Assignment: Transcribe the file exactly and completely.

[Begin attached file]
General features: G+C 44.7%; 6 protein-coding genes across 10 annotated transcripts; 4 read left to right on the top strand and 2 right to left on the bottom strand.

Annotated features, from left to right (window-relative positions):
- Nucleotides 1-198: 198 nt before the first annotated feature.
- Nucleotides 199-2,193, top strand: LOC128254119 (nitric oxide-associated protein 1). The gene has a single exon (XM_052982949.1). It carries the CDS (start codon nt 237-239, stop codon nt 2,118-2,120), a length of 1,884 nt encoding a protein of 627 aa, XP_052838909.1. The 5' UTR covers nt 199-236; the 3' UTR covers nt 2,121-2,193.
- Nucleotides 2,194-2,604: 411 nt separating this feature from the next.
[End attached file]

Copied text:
General features: G+C 44.7%; 6 protein-coding genes across 10 annotated transcripts; 4 read left to right on the top strand and 2 right to left on the bottom strand.

Annotated features, from left to right (window-relative positions):
- Nucleotides 1-198: 198 nt before the first annotated feature.
- Nucleotides 199-2,193, top strand: LOC128254119 (nitric oxide-associated protein 1). The gene has a single exon (XM_052982949.1). It carries the CDS (start codon nt 237-239, stop codon nt 2,118-2,120), a length of 1,884 nt encoding a protein of 627 aa, XP_052838909.1. The 5' UTR covers nt 199-236; the 3' UTR covers nt 2,121-2,193.
- Nucleotides 2,194-2,604: 411 nt separating this feature from the next.